Can you believe we've completed 6 trail care events already?! With 8 incredible events left to go in our 39th Trail Care season, you still have time to sign up and join us as a volunteer!
Here's a glimpse of what we've accomplished recently:
We're grateful for all the time and effort our volunteers donate to keep our trails safe and beautiful for Pennsylvania hikers!
In recognition of all their hard work, we always make sure they have ample time to rest, enjoy camping at night, check out a local restaurant, and/or take breaks to appreciate the blooms!
by Brian Kane
Mid-Atlantic Regional Manager, Old-Growth Forest Network
Part of the joy of hiking is not knowing exactly what lies on the path ahead. An All-Trials tip might give us a sense of what we might encounter, but our boots on the ground are the only real way to experience the highlights - or the low points - of a hike.
Some surprises on a hike may be the vista revealed around a sharp turn in the trail where miles of a rolling landscape expand in the distance. Or it may be the rushing sounds of a creek, splashing its way over rocks and fallen trees in a tree-shaded ravine. Or the increasingly loud volume of a waterfall as it falls hundreds of feet from a rocky precipice.
When we enter an old-growth forest, something feels remarkably different.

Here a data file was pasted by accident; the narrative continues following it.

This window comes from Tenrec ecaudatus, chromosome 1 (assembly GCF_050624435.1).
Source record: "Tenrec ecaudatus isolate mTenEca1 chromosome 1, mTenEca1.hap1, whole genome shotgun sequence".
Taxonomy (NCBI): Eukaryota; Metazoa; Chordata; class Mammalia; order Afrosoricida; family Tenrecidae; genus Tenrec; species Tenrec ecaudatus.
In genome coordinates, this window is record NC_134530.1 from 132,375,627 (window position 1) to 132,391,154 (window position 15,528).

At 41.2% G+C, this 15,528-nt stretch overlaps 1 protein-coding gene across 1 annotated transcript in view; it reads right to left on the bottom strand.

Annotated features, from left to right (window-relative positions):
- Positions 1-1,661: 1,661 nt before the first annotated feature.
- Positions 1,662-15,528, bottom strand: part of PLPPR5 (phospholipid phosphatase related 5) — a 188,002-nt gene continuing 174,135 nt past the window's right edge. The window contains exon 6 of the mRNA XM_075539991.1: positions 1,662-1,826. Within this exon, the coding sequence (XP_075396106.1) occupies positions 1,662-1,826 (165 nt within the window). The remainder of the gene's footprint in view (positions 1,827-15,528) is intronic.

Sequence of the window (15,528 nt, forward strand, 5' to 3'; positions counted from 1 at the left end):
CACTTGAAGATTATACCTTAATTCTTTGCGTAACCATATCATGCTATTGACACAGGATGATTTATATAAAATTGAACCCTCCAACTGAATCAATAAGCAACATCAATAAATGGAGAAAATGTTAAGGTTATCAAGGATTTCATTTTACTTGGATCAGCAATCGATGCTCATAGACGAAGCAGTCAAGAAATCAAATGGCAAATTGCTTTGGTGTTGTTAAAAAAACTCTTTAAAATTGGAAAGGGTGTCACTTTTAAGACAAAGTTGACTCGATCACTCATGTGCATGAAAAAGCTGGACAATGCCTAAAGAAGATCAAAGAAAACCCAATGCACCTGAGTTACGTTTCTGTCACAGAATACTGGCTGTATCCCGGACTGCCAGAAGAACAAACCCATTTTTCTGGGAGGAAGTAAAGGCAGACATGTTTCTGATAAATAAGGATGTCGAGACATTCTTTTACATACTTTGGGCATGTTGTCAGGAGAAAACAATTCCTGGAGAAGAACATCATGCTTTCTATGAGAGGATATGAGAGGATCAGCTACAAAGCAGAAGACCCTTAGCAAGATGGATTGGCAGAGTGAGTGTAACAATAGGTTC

There, fallen trees decompose with fungi clinging to its crumbling bark. Enormous tree trunks are embossed with lichen, beetles dodge under flaking bark of fallen trees, and dark crevices at the tree flare hint of some creature’s den. There are openings in the tree canopy against which we see tree antlers – those distorted, crooked limbs of trees misshapen by decades of wind, ice, snow, or lightning strikes. Or we glimpse the mysterious play of shadows from overhead limbs that animate the forest floor.
Scientists have much more to tell us about old-growth forests, as they have measured the carbon, counted amphibians, and dated the oldest trees. Ongoing research is immense in this time of climate change, as the power of old-growth forests to sequester carbon is astounding. These forests have been doing this work for centuries! Most of us recognize when we are under the aura of an old-growth forest without scientific verification - the earthy smell, the call of warblers, or battering beaks of the woodpecker confirm our suspicions. The ancient trees within support a deep and rich ecosystem. Plants, wildlife, insects, roots and fungi are intricately connected here,
While only 1% of old-growth forests remain in the Eastern United States, Pennsylvania is a national leader in protecting its old-growth forests. The state offers us abundant opportunities to explore them as twenty-seven of Pennsylvania’s old-growth forests are now registered in the Old-Growth Forest Network (OGFN), an national organization that recognizes publicly accessible old-growth forests protected from logging. State code protects these forests in its state-owned forests and parks.
The state’s Division of Conservation and Natural Resources has brought 15 of its forests in the national Network where we can walk adjacent to the ancient white pines (Pinus strobus) at Cook State Forest Cathedral Natural Area, or the Eastern hemlocks (Tsuga candensis) at Hemlocks Natural Area, or majestic white and red oaks (Quercus sp.) at Boyd Big Tree Preserve. On June 29, the National Park Service and the Old-Growth Forest Network will induct the old-growth forest at Delaware Water Gap in Monroe County (Details are here.)